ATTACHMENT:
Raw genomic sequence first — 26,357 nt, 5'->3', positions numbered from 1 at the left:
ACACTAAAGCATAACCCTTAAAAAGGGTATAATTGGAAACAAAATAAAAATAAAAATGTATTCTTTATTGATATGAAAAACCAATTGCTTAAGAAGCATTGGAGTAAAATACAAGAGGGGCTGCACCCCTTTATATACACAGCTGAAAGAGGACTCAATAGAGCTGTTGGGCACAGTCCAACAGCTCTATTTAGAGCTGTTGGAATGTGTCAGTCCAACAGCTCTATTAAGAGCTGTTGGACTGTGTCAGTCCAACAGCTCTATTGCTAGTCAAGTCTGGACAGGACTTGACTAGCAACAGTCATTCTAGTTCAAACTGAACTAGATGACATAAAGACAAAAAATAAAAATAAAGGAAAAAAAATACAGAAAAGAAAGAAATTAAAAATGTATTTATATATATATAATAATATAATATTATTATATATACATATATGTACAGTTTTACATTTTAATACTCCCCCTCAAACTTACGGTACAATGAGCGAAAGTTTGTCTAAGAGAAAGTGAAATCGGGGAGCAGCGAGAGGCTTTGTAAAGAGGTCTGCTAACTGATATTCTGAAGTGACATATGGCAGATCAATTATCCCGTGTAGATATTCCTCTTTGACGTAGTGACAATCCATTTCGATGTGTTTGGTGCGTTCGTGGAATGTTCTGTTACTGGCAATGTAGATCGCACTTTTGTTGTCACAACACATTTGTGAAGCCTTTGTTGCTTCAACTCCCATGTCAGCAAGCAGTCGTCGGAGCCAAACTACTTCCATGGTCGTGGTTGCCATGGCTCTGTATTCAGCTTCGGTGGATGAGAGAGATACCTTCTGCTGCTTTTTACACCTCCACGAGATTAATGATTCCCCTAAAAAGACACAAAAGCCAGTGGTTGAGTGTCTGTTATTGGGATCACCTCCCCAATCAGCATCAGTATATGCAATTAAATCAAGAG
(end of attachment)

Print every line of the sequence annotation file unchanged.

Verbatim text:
Raw genomic sequence first — 26,357 nt, 5'->3', positions numbered from 1 at the left:
ACACTAAAGCATAACCCTTAAAAAGGGTATAATTGGAAACAAAATAAAAATAAAAATGTATTCTTTATTGATATGAAAAACCAATTGCTTAAGAAGCATTGGAGTAAAATACAAGAGGGGCTGCACCCCTTTATATACACAGCTGAAAGAGGACTCAATAGAGCTGTTGGGCACAGTCCAACAGCTCTATTTAGAGCTGTTGGAATGTGTCAGTCCAACAGCTCTATTAAGAGCTGTTGGACTGTGTCAGTCCAACAGCTCTATTGCTAGTCAAGTCTGGACAGGACTTGACTAGCAACAGTCATTCTAGTTCAAACTGAACTAGATGACATAAAGACAAAAAATAAAAATAAAGGAAAAAAAATACAGAAAAGAAAGAAATTAAAAATGTATTTATATATATATAATAATATAATATTATTATATATACATATATGTACAGTTTTACATTTTAATACTCCCCCTCAAACTTACGGTACAATGAGCGAAAGTTTGTCTAAGAGAAAGTGAAATCGGGGAGCAGCGAGAGGCTTTGTAAAGAGGTCTGCTAACTGATATTCTGAAGTGACATATGGCAGATCAATTATCCCGTGTAGATATTCCTCTTTGACGTAGTGACAATCCATTTCGATGTGTTTGGTGCGTTCGTGGAATGTTCTGTTACTGGCAATGTAGATCGCACTTTTGTTGTCACAACACATTTGTGAAGCCTTTGTTGCTTCAACTCCCATGTCAGCAAGCAGTCGTCGGAGCCAAACTACTTCCATGGTCGTGGTTGCCATGGCTCTGTATTCAGCTTCGGTGGATGAGAGAGATACCTTCTGCTGCTTTTTACACCTCCACGAGATTAATGATTCCCCTAAAAAGACACAAAAGCCAGTGGTTGAGTGTCTGTTATTGGGATCACCTCCCCAATCAGCATCAGTATATGCAATTAAATCAAGAG